It’s hard to describe, isn’t it? It is …a bittersweet heartache. It is watching your hopes and dreams walk. It is peering into the future. It is reconciling with the past. It is messy; it is chaotic. It is self-doubt and raw vulnerability. But it is also joy. It is the courage of a lion, the tenacity of a bloodhound, and the gentleness of a sparrow. It is motherhood.
I’m thinking deep thoughts about motherhood today because … well, yesterday I had it licked. The house was tidy and my precious brood toted signed permission slips and nutritious lunches to school. We practiced devotions; I artfully negotiated sibling battles. Plus, I managed to submit an article under deadline and spend a few quality moments with my husband. Yeah, this motherhood thing was a piece of cake … yesterday.
Today, I feel like that haggard mother you see in Target yelling at her child. Fed up. Battle weary. And most of all, feeling guilty for failing to model Christ like behavior myself. I’m certain this never happens at your house, but around here, mornings are … well, difficult. That shiny “Supermom” cape I wore so proudly yesterday was full of holes today. And during the scramble for a missing shoe, the fight over the last granola bar and a refusal to wear the special shirt for chapel day at preschool … well, my response was a far cry from the woman’s who ran the show in my house yesterday.
This is motherhood, and it is nothing if it isn’t humbling. One minute you’ve got it all going on, and the next you’re ready to run for the hills. All the advice from the experts pretty much flies out the window when you’re trying to get out the door on time. Yes, I know I should practice consistency, exert my parental authority and remain calm but firm. The Bible says we are to “train a child in the way he should go…” (Proverbs 22:6) and that kind of discipline takes time, patience and an iron will.
But could someone please explain how to do that when it’s one of those moments? You know, when the cub you’d give your life for screams they hate you? While you’re trying to simultaneously make breakfast and offer advice for friendship issues and grab that paperwork you almost forgot to sign and coax a groggy 4-year-old out of bed? Because if you have that answer, I will buy your book and sing its praises to all the other inquiring moms who want to know.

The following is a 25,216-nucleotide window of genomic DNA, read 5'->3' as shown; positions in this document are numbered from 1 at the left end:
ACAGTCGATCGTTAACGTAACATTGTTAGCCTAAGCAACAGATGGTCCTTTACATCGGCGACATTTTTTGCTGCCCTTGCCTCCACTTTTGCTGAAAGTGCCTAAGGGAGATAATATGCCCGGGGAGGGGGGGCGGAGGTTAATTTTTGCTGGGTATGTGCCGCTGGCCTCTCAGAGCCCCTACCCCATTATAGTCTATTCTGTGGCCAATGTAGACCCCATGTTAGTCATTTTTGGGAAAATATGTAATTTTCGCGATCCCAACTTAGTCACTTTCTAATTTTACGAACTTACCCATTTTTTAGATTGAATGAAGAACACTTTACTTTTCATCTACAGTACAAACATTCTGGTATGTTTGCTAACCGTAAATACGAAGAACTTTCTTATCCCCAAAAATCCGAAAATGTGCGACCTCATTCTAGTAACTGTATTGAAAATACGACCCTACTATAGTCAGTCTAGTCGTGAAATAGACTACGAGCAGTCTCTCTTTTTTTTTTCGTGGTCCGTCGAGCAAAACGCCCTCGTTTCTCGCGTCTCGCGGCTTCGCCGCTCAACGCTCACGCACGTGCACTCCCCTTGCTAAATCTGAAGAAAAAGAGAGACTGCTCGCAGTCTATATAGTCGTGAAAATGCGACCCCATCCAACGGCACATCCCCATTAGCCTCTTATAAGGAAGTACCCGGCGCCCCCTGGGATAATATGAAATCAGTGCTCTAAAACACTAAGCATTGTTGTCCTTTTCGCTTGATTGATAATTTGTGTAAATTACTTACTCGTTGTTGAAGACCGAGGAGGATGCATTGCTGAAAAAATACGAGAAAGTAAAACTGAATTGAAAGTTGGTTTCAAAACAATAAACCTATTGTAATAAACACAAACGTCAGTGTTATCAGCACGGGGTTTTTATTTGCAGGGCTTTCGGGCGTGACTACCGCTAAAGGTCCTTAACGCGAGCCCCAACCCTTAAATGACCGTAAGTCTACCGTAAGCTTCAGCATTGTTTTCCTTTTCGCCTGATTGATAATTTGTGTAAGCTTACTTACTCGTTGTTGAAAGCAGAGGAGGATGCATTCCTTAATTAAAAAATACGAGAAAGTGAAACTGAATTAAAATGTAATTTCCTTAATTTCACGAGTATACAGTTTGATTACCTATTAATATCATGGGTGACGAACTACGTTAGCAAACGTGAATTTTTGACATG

Me, I always look to my savior for help and inspiration and redemption. Even God could not make Adam and Eve obey. I wonder if he looks at us and shakes His head, watching our petty squabbles. Being a Christian mother isn’t about being a perfect one. But it is this all-consuming role that also helps me understand how much He depends on us to carry out His will.
Like our gracious God, mothers are life-givers. We nurture and sustain and we forgive and we see the very best in our children. We love them unconditionally, without end, even when they disappoint us. And our father in heaven promises us rest, so we have the energy to do it all (Psalm 23). We may not forgive ourselves when we fail, but He does.
It’s a good thing, because that Supermom cape never really fit me anyway. My prayer is that this Mother’s Day your children “rise up and call you blessed” (Proverbs 31:28). Or at least, just not call you to make breakfast.
Diane Meehl practices real motherhood in Ahwatukee Foothills, where she lives with her husband and three children. They worship at Mountain View Lutheran Church.